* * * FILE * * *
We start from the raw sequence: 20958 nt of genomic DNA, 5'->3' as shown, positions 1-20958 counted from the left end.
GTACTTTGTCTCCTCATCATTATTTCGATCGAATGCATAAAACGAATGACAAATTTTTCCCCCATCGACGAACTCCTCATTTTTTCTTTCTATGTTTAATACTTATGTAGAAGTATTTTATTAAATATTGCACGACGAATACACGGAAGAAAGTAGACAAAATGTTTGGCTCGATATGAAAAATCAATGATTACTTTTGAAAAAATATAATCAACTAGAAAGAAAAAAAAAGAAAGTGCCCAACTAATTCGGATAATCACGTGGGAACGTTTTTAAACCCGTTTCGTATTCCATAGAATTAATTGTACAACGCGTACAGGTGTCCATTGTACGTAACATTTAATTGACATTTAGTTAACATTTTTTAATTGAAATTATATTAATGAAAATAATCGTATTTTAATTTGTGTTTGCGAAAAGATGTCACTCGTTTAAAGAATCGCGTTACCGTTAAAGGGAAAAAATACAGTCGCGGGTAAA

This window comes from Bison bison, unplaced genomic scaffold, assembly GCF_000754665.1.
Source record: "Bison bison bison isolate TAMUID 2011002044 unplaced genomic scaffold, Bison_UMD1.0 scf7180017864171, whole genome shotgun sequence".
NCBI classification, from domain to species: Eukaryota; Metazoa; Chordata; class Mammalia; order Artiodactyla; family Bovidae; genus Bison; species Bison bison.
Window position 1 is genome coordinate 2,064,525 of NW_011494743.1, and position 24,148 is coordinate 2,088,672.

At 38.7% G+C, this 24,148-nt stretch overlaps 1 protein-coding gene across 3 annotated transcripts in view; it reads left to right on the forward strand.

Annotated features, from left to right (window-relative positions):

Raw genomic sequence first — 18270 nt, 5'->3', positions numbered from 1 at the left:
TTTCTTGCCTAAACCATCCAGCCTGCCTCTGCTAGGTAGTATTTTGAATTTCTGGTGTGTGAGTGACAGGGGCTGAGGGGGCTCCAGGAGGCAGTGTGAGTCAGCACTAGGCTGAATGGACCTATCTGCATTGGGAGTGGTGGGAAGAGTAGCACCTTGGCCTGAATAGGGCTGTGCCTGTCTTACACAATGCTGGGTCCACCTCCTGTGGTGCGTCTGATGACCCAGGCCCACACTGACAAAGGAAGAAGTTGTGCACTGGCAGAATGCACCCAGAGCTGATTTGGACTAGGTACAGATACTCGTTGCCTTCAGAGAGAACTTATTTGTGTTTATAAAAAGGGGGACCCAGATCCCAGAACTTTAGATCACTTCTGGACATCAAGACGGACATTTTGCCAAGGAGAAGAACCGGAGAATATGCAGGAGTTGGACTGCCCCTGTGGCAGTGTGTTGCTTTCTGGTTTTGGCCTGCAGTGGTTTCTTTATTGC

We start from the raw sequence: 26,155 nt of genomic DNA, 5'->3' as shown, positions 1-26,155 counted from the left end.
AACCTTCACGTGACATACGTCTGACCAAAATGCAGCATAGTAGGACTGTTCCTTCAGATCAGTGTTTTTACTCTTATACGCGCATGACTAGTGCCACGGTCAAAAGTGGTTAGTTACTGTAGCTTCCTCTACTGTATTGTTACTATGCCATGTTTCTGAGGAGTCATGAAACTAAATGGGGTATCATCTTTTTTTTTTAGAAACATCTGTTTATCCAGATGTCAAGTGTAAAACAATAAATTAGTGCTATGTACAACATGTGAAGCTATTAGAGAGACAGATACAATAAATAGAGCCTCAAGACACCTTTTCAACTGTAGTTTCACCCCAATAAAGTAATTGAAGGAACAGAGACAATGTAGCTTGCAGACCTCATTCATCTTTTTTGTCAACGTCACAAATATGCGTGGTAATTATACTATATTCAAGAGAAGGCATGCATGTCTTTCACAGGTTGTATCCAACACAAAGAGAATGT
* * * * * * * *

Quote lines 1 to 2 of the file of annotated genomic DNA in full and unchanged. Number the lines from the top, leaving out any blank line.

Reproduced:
We start from the raw sequence: 20958 nt of genomic DNA, 5'->3' as shown, positions 1-20958 counted from the left end.
GTACTTTGTCTCCTCATCATTATTTCGATCGAATGCATAAAACGAATGACAAATTTTTCCCCCATCGACGAACTCCTCATTTTTTCTTTCTATGTTTAATACTTATGTAGAAGTATTTTATTAAATATTGCACGACGAATACACGGAAGAAAGTAGACAAAATGTTTGGCTCGATATGAAAAATCAATGATTACTTTTGAAAAAATATAATCAACTAGAAAGAAAAAAAAAGAAAGTGCCCAACTAATTCGGATAATCACGTGGGAACGTTTTTAAACCCGTTTCGTATTCCATAGAATTAATTGTACAACGCGTACAGGTGTCCATTGTACGTAACATTTAATTGACATTTAGTTAACATTTTTTAATTGAAATTATATTAATGAAAATAATCGTATTTTAATTTGTGTTTGCGAAAAGATGTCACTCGTTTAAAGAATCGCGTTACCGTTAAAGGGAAAAAATACAGTCGCGGGTAAA